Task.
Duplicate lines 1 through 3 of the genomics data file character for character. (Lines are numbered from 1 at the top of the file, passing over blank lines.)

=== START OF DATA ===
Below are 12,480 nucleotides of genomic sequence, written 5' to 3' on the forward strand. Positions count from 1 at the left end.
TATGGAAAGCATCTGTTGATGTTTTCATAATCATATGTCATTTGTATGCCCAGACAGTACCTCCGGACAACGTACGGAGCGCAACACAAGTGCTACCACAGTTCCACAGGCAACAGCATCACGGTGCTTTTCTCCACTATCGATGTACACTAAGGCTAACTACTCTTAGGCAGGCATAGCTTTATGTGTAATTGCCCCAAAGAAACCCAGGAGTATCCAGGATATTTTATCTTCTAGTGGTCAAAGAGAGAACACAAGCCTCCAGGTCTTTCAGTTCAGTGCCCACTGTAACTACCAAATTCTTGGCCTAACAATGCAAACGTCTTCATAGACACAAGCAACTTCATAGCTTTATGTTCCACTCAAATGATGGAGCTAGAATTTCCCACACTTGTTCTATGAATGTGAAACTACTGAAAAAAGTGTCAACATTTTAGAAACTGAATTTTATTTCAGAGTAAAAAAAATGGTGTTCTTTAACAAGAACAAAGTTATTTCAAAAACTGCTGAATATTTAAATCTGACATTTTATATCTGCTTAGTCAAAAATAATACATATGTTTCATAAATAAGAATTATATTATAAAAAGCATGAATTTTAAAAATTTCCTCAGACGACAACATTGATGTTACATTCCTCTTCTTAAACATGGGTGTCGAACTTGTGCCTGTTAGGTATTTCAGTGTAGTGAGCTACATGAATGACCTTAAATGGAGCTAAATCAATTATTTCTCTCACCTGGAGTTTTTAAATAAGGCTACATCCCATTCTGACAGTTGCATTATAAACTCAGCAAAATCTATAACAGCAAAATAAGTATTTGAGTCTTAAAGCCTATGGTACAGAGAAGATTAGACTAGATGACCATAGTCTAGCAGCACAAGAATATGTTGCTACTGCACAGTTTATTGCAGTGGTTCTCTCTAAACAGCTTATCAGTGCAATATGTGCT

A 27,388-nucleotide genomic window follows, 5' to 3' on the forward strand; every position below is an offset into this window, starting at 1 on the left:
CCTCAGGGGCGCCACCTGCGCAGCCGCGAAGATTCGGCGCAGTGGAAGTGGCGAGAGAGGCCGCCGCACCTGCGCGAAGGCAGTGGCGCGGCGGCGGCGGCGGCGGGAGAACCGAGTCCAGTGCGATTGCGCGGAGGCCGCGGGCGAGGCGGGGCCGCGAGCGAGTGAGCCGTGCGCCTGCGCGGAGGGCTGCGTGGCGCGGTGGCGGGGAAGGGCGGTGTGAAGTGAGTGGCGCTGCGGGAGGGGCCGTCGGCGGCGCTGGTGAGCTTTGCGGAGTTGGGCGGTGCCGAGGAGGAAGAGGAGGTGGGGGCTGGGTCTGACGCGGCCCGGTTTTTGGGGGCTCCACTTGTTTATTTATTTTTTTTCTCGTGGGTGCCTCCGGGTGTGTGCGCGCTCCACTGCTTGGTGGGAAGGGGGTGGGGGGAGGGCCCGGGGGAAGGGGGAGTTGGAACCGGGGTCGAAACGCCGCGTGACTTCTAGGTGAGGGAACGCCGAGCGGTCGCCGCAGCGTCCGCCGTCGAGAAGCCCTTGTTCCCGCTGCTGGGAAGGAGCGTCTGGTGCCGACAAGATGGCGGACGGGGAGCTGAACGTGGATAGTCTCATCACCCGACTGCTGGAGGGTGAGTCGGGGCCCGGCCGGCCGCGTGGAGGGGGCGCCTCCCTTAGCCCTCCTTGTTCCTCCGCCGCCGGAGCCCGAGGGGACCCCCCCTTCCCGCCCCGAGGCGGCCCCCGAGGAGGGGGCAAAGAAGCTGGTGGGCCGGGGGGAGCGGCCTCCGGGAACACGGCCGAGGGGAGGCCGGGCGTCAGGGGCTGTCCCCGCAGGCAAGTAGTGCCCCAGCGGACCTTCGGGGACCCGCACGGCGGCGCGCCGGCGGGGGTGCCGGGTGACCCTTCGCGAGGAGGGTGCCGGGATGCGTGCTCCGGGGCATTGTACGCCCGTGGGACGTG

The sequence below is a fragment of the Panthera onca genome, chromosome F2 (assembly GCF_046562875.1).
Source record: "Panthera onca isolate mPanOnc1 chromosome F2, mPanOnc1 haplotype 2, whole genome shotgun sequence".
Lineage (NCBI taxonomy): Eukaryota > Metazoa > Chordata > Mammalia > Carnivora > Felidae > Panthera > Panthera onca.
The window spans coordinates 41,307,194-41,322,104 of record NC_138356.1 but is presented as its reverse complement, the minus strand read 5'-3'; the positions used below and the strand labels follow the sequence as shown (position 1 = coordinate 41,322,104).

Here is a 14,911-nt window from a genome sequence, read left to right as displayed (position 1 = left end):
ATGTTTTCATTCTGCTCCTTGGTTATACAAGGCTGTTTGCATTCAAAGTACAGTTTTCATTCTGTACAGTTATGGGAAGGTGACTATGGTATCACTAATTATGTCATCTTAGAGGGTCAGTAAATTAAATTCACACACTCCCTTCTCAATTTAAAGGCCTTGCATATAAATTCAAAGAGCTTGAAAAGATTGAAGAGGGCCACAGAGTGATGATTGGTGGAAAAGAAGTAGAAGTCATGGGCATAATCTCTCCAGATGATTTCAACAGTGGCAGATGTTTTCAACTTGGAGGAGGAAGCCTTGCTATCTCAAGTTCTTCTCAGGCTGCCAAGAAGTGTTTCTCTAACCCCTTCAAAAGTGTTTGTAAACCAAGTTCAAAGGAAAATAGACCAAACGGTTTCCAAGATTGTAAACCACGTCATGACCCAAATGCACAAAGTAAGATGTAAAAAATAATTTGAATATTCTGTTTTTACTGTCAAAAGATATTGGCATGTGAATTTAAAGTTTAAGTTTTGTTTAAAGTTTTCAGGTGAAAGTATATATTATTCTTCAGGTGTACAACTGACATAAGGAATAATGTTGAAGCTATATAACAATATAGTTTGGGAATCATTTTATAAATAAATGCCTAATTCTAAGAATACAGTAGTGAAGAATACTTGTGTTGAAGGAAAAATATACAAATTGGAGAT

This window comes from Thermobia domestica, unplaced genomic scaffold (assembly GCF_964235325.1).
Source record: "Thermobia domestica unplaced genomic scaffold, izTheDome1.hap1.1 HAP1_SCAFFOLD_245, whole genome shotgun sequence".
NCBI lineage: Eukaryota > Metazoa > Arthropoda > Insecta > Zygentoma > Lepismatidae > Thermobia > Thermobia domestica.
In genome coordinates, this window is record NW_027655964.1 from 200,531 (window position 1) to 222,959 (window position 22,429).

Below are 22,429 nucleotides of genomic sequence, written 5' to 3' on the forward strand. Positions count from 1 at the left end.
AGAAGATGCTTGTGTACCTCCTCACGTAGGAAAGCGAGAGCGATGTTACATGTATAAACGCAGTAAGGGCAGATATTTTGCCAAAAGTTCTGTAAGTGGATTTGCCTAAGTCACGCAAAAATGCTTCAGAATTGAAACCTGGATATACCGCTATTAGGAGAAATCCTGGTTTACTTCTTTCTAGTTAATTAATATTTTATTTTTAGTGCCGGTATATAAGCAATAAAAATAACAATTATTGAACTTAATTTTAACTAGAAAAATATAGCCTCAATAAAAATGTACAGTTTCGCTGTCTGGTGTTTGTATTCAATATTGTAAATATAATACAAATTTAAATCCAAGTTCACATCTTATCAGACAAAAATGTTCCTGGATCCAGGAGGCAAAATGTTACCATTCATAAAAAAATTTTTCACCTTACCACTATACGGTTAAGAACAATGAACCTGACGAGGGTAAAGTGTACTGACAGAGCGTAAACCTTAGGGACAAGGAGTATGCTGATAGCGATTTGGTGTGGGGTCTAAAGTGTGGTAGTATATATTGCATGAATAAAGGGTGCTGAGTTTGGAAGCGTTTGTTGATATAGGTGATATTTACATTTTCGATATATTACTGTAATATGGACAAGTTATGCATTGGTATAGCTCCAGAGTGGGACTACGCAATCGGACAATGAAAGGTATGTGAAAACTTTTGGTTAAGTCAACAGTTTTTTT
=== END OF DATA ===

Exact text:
Below are 12,480 nucleotides of genomic sequence, written 5' to 3' on the forward strand. Positions count from 1 at the left end.
TATGGAAAGCATCTGTTGATGTTTTCATAATCATATGTCATTTGTATGCCCAGACAGTACCTCCGGACAACGTACGGAGCGCAACACAAGTGCTACCACAGTTCCACAGGCAACAGCATCACGGTGCTTTTCTCCACTATCGATGTACACTAAGGCTAACTACTCTTAGGCAGGCATAGCTTTATGTGTAATTGCCCCAAAGAAACCCAGGAGTATCCAGGATATTTTATCTTCTAGTGGTCAAAGAGAGAACACAAGCCTCCAGGTCTTTCAGTTCAGTGCCCACTGTAACTACCAAATTCTTGGCCTAACAATGCAAACGTCTTCATAGACACAAGCAACTTCATAGCTTTATGTTCCACTCAAATGATGGAGCTAGAATTTCCCACACTTGTTCTATGAATGTGAAACTACTGAAAAAAGTGTCAACATTTTAGAAACTGAATTTTATTTCAGAGTAAAAAAAATGGTGTTCTTTAACAAGAACAAAGTTATTTCAAAAACTGCTGAATATTTAAATCTGACATTTTATATCTGCTTAGTCAAAAATAATACATATGTTTCATAAATAAGAATTATATTATAAAAAGCATGAATTTTAAAAATTTCCTCAGACGACAACATTGATGTTACATTCCTCTTCTTAAACATGGGTGTCGAACTTGTGCCTGTTAGGTATTTCAGTGTAGTGAGCTACATGAATGACCTTAAATGGAGCTAAATCAATTATTTCTCTCACCTGGAGTTTTTAAATAAGGCTACATCCCATTCTGACAGTTGCATTATAAACTCAGCAAAATCTATAACAGCAAAATAAGTATTTGAGTCTTAAAGCCTATGGTACAGAGAAGATTAGACTAGATGACCATAGTCTAGCAGCACAAGAATATGTTGCTACTGCACAGTTTATTGCAGTGGTTCTCTCTAAACAGCTTATCAGTGCAATATGTGCT

A 27,388-nucleotide genomic window follows, 5' to 3' on the forward strand; every position below is an offset into this window, starting at 1 on the left: